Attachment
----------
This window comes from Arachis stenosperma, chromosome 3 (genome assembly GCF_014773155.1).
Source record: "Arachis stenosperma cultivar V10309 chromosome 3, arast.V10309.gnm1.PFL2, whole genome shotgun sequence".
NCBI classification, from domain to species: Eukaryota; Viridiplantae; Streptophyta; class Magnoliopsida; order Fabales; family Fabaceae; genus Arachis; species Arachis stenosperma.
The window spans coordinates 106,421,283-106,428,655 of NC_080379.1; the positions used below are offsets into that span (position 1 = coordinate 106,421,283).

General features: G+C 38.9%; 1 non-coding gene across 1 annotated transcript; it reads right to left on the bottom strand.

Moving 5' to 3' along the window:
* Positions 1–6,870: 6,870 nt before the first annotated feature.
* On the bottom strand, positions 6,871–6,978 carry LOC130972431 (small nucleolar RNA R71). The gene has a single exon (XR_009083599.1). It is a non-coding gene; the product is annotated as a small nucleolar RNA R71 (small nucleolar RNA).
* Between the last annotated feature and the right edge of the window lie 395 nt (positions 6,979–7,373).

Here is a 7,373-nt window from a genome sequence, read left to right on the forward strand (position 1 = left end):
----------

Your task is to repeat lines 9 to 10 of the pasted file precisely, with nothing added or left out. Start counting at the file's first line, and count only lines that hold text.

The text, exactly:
* Between the last annotated feature and the right edge of the window lie 395 nt (positions 6,979–7,373).

Here is a 7,373-nt window from a genome sequence, read left to right on the forward strand (position 1 = left end):